A linearly polarized signal manifests itself in the cross-hand correlations between stations, Embedded Image and Embedded Image, where Li denotes left circular polarization and Ri denotes right circular polarization at site i, and the asterisk denotes complex conjugation. These correlations are typically much weaker than their parallel-hand counterparts, Embedded Image and Embedded Image, which measure the total flux. After calibrating for the spurious polarization introduced by instrumental cross-talk (20), quotients of the cross-hand to parallel-hand correlations on each baseline u joining a pair of stations are sensitive to the fractional linear polarization in the visibility domain: Embedded Image. Here, ℐ, Embedded Image, and Embedded Image are Stokes parameters, and the tilde denotes a spatial Fourier transform relating their sky brightness distributions to interferometric visibilities in accordance with the Van Cittert-Zernike Theorem. Embedded Image provides robust phase information and is insensitive to station gain fluctuations and to scatter-broadening in the interstellar medium (20, 21). On baselines that are too short to resolve the source, Embedded Image gives the fractional image-averaged polarization. On longer baselines, Embedded Image mixes information about the spatial distribution of polarization with information about the strength and direction of polarization and must be interpreted with care. For instance, one difference from its image-domain analog m = (Embedded Image + iEmbedded Image)/ℐ is that Embedded Image can be arbitrarily large. Nevertheless, Embedded Image readily provides secure inferences about the intrinsic polarization properties of Sgr A*.

Our measurements on long baselines robustly detect linearly polarized structures in Sgr A* on ~6 RSch scales (Fig. 1). The high (up to ~70%) and smoothly varying polarization fractions are an order of magnitude larger than those seen on shorter baselines (Fig. 2), suggesting that we are resolving highly polarized structure within the compact emission region. Measurements on shorter baselines show variations that are tightly correlated with those seen in simultaneous CARMA-only measurements (figs. S4 and S8). This agreement demonstrates that there is negligible contribution to either the polarized or total flux on scales exceeding ~30 RSch, conclusively eliminating dust or other diffuse emission as an important factor (20). Because CARMA does not resolve polarization structure in Sgr A*, these variations definitively reflect intrahour intrinsic variability associated with compact structures near the black hole.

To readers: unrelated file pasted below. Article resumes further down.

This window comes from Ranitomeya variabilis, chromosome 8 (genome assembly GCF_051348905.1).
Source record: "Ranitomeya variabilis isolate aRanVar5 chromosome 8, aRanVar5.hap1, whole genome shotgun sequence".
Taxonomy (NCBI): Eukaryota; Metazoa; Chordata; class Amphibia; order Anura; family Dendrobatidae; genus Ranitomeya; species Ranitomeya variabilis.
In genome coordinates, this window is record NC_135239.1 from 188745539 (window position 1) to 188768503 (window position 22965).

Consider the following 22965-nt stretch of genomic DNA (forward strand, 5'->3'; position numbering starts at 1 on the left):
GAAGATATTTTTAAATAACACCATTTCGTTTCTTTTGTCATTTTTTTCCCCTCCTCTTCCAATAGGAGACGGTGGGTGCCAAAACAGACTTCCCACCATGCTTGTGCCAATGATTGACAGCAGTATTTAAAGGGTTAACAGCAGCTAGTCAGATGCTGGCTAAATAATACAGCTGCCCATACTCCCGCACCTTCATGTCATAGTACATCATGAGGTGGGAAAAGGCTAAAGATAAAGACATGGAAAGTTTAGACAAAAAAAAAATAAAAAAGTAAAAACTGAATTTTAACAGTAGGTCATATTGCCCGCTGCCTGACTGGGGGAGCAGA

Fig. 1 Interferometric fractional polarization measurements for Sgr A*.

Interferometric fractional polarization measurements, Embedded Image, for Sgr A* in our two observing bands during one day of EHT observations in 2013 (day 80). The color and direction of the ticks indicate the (noise-debiased) amplitude and direction of the measured polarization, respectively. For visual clarity, we omit CARMA-only measurements, show only long scans, show only low-band measurements for the SMT-CARMA baseline, and exclude points with a parallel-hand signal-to-noise below 6.5. The fractional polarization is expected to change smoothly as the baseline orientation changes with the rotation of the Earth, and the polarization of Sgr A* is also highly variable in time (fig. S8). The pronounced asymmetry in Embedded Image indicates variation in the polarization direction throughout the emission region.

Fig. 2 Signatures of spatially resolved fields from 1.3-mm VLBI.

Long-baseline measurements of interferometric fractional polarization, Embedded Image, are plotted against the “deblurred” and normalized total-flux visibilities (20, 35); errors are ±1σ (details of the error analysis are provided in the supplementary materials). The black dashed line and gray shaded region show the average and SD of the CARMA measurements of fractional polarization, respectively. The sharp increase in the polarization fraction and variability on long baselines demonstrates that we are resolving the compact and polarized emission structure on scales of ~6 to 8 RSch. The marked difference in the two polarization products, Embedded Image and Embedded Image, on equal baselines indicates changes in the polarization direction on these scales (Fig. 1).